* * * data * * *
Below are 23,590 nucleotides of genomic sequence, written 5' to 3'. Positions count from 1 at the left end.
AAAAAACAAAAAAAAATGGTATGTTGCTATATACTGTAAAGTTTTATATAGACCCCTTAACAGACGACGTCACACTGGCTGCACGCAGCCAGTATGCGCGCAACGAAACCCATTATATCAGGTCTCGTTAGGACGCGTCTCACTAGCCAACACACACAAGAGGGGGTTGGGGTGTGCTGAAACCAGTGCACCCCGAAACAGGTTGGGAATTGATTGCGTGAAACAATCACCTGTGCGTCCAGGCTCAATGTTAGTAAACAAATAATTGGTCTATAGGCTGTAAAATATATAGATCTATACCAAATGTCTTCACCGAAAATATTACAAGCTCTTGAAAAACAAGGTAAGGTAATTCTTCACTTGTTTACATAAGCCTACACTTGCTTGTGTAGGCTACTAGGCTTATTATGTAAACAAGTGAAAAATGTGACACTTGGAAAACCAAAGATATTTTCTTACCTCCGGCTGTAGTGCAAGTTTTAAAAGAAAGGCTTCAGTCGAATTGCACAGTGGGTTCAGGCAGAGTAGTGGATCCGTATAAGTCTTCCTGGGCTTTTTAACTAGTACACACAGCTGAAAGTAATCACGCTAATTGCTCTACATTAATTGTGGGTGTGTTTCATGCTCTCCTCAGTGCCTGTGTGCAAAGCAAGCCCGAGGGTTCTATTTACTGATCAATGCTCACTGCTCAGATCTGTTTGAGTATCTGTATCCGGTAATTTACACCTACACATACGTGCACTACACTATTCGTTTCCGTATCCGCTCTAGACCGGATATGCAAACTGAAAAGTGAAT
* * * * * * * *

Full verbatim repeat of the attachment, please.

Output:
Below are 23,590 nucleotides of genomic sequence, written 5' to 3'. Positions count from 1 at the left end.
AAAAAACAAAAAAAAATGGTATGTTGCTATATACTGTAAAGTTTTATATAGACCCCTTAACAGACGACGTCACACTGGCTGCACGCAGCCAGTATGCGCGCAACGAAACCCATTATATCAGGTCTCGTTAGGACGCGTCTCACTAGCCAACACACACAAGAGGGGGTTGGGGTGTGCTGAAACCAGTGCACCCCGAAACAGGTTGGGAATTGATTGCGTGAAACAATCACCTGTGCGTCCAGGCTCAATGTTAGTAAACAAATAATTGGTCTATAGGCTGTAAAATATATAGATCTATACCAAATGTCTTCACCGAAAATATTACAAGCTCTTGAAAAACAAGGTAAGGTAATTCTTCACTTGTTTACATAAGCCTACACTTGCTTGTGTAGGCTACTAGGCTTATTATGTAAACAAGTGAAAAATGTGACACTTGGAAAACCAAAGATATTTTCTTACCTCCGGCTGTAGTGCAAGTTTTAAAAGAAAGGCTTCAGTCGAATTGCACAGTGGGTTCAGGCAGAGTAGTGGATCCGTATAAGTCTTCCTGGGCTTTTTAACTAGTACACACAGCTGAAAGTAATCACGCTAATTGCTCTACATTAATTGTGGGTGTGTTTCATGCTCTCCTCAGTGCCTGTGTGCAAAGCAAGCCCGAGGGTTCTATTTACTGATCAATGCTCACTGCTCAGATCTGTTTGAGTATCTGTATCCGGTAATTTACACCTACACATACGTGCACTACACTATTCGTTTCCGTATCCGCTCTAGACCGGATATGCAAACTGAAAAGTGAAT